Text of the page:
Technological developments in the realm of satellite navigation have led to innovative concepts in the mission management of current and next generation air, land and sea vehicles. Navigation systems including GNSS or integrated GNSS/INS are being used extensively today in most aerospace platforms around the world and new promising technologies are being explored. The great majority of current manned and unmanned aerial vehicles perform attitude determination tasks by using inertial sensors (ring laser gyros, fibre optics gyros, accelerometers, etc.), packaged into Attitude and Heading Reference Systems (AHRS) or into Inertial Navigation Systems (INS). Although AHRS/INS technologies are well established, they have some disadvantages. High accuracy class products are costly when compared with emerging alternative technologies (e.g. MEMS based Inertial Measurement Units), AHRS/ INS position data accuracy degrades with time and their attitude accuracy is strongly dependent on platform dynamics. Furthermore, a significant amount of data processing is required to âsmooth-outâ sensor errors and extensive simulation, laboratory and ground/flight test activities are often required in order to properly design and calibrate the Kalman Filter parameters. The use of inexpensive GNSS technology for aiding AHRS/INS has been extensively investigated over the past decades, and integrated GNSS/INS systems are the state-of-the-art for aerospace platform navigation applications.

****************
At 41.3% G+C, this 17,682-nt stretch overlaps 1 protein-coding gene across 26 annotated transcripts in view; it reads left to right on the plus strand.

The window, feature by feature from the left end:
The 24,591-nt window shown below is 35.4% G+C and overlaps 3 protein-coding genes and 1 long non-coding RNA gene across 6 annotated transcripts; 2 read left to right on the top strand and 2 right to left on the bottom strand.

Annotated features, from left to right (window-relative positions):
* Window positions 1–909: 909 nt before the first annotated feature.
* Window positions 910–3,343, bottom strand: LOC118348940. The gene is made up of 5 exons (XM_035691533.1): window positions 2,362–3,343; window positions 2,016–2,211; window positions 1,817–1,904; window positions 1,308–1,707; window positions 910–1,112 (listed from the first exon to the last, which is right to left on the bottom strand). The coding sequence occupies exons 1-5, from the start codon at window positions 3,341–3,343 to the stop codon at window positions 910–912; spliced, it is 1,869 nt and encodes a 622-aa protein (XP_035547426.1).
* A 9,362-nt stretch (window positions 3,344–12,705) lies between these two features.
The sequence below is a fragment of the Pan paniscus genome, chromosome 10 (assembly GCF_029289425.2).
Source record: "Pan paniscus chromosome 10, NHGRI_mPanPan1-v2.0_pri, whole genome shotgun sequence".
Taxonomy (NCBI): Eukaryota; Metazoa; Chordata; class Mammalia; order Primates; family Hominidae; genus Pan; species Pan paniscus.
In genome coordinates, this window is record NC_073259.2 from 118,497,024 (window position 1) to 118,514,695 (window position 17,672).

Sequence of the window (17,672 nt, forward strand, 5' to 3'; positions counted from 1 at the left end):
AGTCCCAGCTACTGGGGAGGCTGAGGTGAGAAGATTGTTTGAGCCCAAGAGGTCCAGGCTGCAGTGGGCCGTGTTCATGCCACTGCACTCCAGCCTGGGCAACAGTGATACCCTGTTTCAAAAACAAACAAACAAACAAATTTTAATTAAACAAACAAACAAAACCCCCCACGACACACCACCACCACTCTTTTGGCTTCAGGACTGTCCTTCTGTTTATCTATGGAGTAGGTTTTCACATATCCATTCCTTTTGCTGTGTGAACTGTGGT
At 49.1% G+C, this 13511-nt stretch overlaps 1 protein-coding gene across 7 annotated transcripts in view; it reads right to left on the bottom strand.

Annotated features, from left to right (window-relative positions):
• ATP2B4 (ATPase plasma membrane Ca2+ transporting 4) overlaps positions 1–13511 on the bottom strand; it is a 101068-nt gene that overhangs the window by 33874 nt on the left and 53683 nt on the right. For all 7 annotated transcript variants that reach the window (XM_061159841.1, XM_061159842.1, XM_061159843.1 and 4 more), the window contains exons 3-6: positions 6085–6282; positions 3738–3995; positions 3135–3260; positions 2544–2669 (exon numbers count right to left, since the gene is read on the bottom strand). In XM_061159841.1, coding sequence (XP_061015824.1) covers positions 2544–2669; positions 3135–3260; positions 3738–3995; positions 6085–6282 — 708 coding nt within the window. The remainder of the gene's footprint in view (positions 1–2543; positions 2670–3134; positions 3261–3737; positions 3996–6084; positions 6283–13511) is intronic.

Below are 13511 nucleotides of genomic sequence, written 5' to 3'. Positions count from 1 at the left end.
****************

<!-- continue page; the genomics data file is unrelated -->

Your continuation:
Last date updated on July, 2014